As long-time advocates of health care reform, the U.S. Catholic bishops continue to make the moral case that genuine health care reform must protect the life, dignity, consciences and health of all, especially the poor and vulnerable. Health care reform should provide access to affordable and quality health care for all, and not advance a pro-abortion agenda in our country. Genuine health care reform is being blocked by those who insist on reversing widely supported policies against federal funding of abortion and plans which include abortion, not by those working simply to preserve these longstanding protections.

•On November 7, the U.S. House of Representatives passed major health care reform that reaffirms the essential, longstanding and widely supported policy against using federal funds for elective abortions and includes positive measures on affordability and immigrants.

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Paint By the Numbers Oscar Winner

Sunday, March 14, 2010 \AM\.\Sun\.

Hattip to Allahpundit at Hot Air.  At last a trailer that explains to us the true meaning of the term “formulaic”!


Cardinal Newman Development of Doctrine-Third Note-Power of Assimilation

Sunday, March 14, 2010 \AM\.\Sun\.

 

Continuing on with my series on the Seven Notes, I would call them tests, which Venerable John Henry Cardinal Newman developed for determining whether some aspect of Church teaching is a development of doctrine or a corruption of doctrine.  We began with Note Six-Conservative Action Upon Its Past, and I would highly recommend that any one who has not read the first post in the series read it here before reading this post.  We then proceeded with an examination of the First Note-Preservation of Type here,  and then the Second Note-Continuity of Principles here.  This post will deal with the Third Note-Power of Assimilation.

Ideas according to Newman, other than concepts such as mathematical formulae, as they are carried through human history, will inevitably incorporate new material if they remain living, rather than forgotten, ideas.  The idea never was that throve and lasted, yet, like mathematical truth, incorporated nothing from external sources.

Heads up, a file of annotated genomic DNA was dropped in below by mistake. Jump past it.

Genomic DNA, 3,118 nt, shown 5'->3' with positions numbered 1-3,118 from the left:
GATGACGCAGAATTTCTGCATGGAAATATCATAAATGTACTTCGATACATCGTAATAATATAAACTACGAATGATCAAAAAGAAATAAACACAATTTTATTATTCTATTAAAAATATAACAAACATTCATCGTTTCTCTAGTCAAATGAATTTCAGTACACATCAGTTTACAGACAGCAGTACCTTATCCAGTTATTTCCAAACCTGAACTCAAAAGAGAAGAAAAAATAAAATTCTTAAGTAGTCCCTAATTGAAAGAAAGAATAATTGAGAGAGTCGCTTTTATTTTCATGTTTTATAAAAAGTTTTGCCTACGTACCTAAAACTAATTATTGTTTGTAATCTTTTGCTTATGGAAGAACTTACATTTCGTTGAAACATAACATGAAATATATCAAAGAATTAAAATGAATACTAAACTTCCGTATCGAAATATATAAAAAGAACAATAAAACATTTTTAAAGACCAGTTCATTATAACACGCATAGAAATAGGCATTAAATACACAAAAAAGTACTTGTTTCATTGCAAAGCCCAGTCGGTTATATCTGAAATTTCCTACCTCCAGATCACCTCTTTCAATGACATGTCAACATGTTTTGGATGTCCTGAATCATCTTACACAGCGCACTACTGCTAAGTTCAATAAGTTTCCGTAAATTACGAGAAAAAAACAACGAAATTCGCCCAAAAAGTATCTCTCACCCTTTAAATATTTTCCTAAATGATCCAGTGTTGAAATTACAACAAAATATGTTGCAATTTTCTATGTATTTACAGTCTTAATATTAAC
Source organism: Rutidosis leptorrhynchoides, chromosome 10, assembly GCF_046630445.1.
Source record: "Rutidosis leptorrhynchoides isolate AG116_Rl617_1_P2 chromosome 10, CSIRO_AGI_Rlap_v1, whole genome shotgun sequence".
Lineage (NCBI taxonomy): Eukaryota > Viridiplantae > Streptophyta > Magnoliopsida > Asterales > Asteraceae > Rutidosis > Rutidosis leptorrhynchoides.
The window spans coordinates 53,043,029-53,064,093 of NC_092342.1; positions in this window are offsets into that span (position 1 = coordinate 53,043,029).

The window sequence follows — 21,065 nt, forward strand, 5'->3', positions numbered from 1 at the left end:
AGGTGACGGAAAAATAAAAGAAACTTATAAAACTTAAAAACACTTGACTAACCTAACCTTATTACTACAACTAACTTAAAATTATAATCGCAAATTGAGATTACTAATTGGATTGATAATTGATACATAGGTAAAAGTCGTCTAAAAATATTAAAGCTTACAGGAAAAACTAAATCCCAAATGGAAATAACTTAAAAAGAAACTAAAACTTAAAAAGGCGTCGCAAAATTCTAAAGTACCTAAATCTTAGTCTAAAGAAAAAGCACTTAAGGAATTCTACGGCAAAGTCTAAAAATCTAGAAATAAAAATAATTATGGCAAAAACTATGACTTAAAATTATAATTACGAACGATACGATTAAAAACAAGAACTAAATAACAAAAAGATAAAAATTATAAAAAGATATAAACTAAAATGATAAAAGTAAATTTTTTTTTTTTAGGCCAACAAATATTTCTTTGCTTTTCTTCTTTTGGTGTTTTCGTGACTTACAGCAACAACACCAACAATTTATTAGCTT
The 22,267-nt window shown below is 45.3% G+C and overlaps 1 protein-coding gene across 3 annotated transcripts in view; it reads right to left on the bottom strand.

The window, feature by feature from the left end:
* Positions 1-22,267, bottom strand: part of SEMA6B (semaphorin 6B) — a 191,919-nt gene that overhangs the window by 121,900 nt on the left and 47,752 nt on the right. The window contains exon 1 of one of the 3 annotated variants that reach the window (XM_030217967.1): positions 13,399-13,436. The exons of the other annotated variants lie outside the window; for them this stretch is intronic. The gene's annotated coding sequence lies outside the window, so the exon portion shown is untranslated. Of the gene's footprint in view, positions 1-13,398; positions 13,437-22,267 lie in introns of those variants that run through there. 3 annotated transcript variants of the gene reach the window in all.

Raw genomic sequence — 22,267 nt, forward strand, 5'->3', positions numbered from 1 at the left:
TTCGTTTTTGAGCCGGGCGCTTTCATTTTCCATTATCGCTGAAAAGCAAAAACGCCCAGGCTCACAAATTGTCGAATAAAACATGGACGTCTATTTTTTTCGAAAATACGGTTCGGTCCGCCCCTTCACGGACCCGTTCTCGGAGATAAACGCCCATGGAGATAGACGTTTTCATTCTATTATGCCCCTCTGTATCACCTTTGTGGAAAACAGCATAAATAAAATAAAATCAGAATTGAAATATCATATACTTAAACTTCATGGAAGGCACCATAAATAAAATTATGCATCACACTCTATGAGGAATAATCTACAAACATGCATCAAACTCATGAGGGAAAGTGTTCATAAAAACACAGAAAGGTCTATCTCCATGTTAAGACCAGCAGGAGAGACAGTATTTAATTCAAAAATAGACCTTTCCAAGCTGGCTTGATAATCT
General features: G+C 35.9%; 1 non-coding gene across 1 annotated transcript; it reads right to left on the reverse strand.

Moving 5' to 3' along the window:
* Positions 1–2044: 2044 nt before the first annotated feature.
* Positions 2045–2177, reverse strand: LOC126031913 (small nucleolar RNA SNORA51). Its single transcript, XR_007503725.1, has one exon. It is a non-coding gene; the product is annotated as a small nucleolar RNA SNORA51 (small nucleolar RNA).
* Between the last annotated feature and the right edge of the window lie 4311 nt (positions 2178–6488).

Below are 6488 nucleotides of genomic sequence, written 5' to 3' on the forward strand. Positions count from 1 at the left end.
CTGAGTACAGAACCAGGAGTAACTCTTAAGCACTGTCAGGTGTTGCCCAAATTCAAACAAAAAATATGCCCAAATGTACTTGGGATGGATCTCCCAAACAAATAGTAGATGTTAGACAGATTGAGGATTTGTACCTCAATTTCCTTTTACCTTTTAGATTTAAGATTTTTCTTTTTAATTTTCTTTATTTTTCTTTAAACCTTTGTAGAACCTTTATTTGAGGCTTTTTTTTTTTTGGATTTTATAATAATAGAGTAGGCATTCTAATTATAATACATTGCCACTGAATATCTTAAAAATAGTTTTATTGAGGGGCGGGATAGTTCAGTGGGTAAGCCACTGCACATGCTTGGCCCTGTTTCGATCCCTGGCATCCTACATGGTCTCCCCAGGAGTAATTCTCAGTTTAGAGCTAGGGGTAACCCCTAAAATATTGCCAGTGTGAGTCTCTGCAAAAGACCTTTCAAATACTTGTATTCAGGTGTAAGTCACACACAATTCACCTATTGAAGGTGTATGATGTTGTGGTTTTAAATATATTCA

A strong idea has little to fear from assimilation.  The stronger and more living is an idea, that is, the more powerful hold it exercises on the minds of men, the more able is it to dispense with safeguards, and trust to itself against the danger of corruption. As strong frames exult in their agility, and healthy constitutions throw off ailments, so parties or schools that live can afford to be rash, and will sometimes be betrayed into extravagances, yet are brought right by their inherent vigour.   I think Christianity and Islam offer useful examples of this point.  Christianity has always engaged current ideas, sometimes accepting them, sometimes combating them, but not shying away from engagement.  Islam on the other hand throughout history has often sought to simply deny that the world is subject to change and frequently has had great difficulty in adapting to new conditions.  The Church of Rome can consult expedience more freely than other bodies, as trusting to her living tradition, and is sometimes thought to disregard principle and scruple, when she is but dispensing with forms.

 Newman on the Third Note: Read the rest of this entry »